From the book "Filey - A Yorkshire Fishing Town" by Irene E Allen and Andrew A Todd
Women and daughters seemed to have have helped carry gear down to the boats. Kendall writing in 1870 suggests that the men engaged in fishing out of Scarborough were actually accompanied by their womenfolk on the train from Filey on the Monday morning, carrying the week's provisions down to the harbour on their heads. Elizabeth Hunter recalled how her mother and three other women would skein for her father, Tom Cammish, George Jenkinson Mainprize and the other crew of the "Faith", and then accompany them on the train to Scarborough, the bait travelling on buckets in the guardsvan! They would then take a train down to Scarborough Harbour with this load. This would be at the beginning of this century. It seems to have been about then that the practice died out. Our Scarborough informants, in their seventies and eighties, could remember only the men arriving; and on Monday 7th September 1908, JS Wane recorded in his diary how he had witnessed the weekly trek to Scarborough:
"We went to Whitby on the 9:28am train, by which all the Filey fishermen travel to join their ships. A very short train it was that steamed into the station and a very large crowd wanting places. Every true fisherman in the Old Town seemed to be there, each with bronzed face, roughly shaven, and each wearing his blue jersey and carrying his oblong tin box. They swamped the train, all but the solitary first class compartment."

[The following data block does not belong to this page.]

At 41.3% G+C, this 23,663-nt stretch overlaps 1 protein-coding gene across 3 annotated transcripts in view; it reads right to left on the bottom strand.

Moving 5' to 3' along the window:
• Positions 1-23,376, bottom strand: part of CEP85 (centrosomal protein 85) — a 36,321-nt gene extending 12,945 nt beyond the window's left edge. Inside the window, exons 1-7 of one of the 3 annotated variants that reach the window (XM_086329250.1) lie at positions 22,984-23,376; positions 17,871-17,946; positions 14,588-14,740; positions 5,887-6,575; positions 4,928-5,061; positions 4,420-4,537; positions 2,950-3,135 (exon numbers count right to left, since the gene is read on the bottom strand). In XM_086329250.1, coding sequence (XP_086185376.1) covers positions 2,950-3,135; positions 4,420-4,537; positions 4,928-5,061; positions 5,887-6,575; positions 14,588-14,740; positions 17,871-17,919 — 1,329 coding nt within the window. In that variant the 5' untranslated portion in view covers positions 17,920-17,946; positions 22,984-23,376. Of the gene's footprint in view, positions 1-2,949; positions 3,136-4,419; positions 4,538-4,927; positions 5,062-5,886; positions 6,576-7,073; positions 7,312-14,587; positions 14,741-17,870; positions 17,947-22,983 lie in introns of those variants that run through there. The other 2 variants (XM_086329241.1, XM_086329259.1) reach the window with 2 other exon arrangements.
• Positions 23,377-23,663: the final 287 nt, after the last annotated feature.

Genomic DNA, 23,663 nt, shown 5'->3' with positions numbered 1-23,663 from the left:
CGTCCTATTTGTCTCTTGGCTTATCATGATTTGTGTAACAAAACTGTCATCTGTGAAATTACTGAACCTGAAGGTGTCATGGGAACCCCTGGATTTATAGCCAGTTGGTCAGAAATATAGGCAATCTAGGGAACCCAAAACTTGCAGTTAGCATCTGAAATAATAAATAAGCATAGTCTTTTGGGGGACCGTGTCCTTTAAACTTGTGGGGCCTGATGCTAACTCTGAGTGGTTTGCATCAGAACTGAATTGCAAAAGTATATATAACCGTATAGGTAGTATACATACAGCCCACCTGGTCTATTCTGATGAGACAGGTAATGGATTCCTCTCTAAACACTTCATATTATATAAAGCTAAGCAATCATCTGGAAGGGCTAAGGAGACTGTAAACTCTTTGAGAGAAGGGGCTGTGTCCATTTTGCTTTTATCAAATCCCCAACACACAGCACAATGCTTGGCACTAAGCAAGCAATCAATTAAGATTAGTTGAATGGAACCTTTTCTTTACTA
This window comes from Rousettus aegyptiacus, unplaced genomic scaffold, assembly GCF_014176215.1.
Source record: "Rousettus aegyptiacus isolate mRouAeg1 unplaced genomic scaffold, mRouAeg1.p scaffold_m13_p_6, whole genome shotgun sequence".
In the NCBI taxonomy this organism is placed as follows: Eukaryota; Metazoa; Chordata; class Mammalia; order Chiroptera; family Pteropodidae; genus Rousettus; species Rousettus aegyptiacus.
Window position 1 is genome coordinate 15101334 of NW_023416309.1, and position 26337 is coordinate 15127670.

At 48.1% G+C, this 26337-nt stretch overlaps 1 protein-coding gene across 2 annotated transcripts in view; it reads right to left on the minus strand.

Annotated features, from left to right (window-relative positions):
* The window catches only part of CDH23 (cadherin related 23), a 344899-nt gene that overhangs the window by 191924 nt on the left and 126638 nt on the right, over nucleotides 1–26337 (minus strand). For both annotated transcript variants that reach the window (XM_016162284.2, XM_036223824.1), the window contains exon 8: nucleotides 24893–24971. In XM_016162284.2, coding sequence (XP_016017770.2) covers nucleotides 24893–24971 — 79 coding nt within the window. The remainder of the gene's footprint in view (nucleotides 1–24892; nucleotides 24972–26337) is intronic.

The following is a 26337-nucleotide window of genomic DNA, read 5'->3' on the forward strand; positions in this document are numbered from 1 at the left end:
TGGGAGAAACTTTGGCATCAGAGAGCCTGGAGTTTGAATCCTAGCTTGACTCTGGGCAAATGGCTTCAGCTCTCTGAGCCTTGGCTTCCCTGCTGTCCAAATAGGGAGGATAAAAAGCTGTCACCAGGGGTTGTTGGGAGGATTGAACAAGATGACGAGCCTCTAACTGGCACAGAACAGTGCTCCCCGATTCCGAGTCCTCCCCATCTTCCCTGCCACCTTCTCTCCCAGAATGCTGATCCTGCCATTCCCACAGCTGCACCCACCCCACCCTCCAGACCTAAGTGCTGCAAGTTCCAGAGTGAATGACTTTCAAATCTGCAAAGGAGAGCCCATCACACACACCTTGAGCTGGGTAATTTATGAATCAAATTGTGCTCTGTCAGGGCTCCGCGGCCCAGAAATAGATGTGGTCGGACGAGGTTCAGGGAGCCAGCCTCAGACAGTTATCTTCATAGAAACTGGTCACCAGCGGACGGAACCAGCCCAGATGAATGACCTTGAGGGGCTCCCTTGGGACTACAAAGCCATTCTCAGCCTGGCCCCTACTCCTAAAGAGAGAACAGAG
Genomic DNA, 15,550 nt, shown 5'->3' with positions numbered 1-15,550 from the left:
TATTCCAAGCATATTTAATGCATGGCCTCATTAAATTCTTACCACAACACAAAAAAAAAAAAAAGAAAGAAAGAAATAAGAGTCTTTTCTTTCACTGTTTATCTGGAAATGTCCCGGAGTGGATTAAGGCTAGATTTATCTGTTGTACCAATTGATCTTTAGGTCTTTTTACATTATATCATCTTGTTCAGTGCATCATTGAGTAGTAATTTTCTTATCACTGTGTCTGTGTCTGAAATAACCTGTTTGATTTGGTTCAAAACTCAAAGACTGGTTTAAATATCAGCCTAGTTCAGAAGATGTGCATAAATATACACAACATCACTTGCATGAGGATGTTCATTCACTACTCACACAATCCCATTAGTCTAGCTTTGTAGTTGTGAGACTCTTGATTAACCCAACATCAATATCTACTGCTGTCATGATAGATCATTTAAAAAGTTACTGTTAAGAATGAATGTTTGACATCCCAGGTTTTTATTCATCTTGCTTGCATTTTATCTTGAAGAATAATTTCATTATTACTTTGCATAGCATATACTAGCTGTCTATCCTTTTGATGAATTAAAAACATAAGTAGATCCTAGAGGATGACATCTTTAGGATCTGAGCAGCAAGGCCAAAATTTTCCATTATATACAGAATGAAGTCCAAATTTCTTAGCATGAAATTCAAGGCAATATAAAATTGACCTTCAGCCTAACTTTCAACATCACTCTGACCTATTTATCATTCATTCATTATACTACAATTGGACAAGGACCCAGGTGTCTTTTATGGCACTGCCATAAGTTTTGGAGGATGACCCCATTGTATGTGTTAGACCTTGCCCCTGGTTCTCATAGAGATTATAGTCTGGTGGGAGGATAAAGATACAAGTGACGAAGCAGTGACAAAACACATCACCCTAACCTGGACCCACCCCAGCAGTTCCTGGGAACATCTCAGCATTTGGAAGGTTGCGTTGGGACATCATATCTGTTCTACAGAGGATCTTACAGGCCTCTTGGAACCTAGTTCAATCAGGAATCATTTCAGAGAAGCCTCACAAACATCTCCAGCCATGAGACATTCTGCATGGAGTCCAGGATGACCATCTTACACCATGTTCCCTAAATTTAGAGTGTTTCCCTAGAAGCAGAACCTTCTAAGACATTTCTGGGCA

It was during the winter coble fishing months of the year that the wives had to work the hardest. The best bait for the line-fishing is reckoned to be mussels, but these have to be bought. To keep costs as low as possible, local bait would be sought. Limpets known as "flithers", were one possible substitute. One good spot was at "Aggie Point" on Filey Brigg, named after an Agnes who was drowned there. Numbers are chiselled into rock every 80 yards, each area being reserved for a family. Terence Collins remembered that "Bell Taffy" had area number five.
Unfortunately there were insufficient flithers locally to bait all the lines. (Each man shot four or five lines a day, 200 hooks to a line!) The women would walk along the sands to Scarborough, accompanied by strong daughters (removing limpets is a hard job!) It has been suggested that half the pathways down the cliffs to the sands along the coast near Filey and Scarborough have been created by these women bait-gatherers. It became common practice to take the train to Scarborough, and then walk to Cloughton or Robin Hood's Bay, collecting the limpets on route. Several baskets ("mawns") would be filled, and a carrier would take these back to Scarborough where the North Eastern Railway would take them on to Filey. Folk tradition in Filey relates that the women would formerly walk to and from Scarborough, but that a benevolent woman of means once met them on the road, and arranged with the railway company that she would subsidise their rail fare. The special "baitgatherer's" return ticket cost 4.5 old pence at the beginning of the 20th Century.
It would be a long day! If women were gathering on a Monday, she had to be up at 5am to do the family washing, and then set off for her day's work. She would return in darkness, and then have to start "skeining" to prepare the limpets for baiting. Mary Elizabeth Robinson can remember her mother going to Cloughton. Women would wear shawls, and their frocks were pinned up clear of the sea water. Bait would be put in baskets, and carried on the women's backs on on their heads, perched on wooden rings. If her mother misjudged the tide, or was late arriving at the beach, she would miss the last train home and would have to stay overnight at Cloughton. An elderly couple would put the women up, bed breakfast, for sixpence.
Some women would gather bait in order to sell it to the fishermen. "Tommy Laffy's mother Alice Ann Colling (aprox 1865-1944) used to earn about five shillings a tide. Women would still be doing this work in their sixties.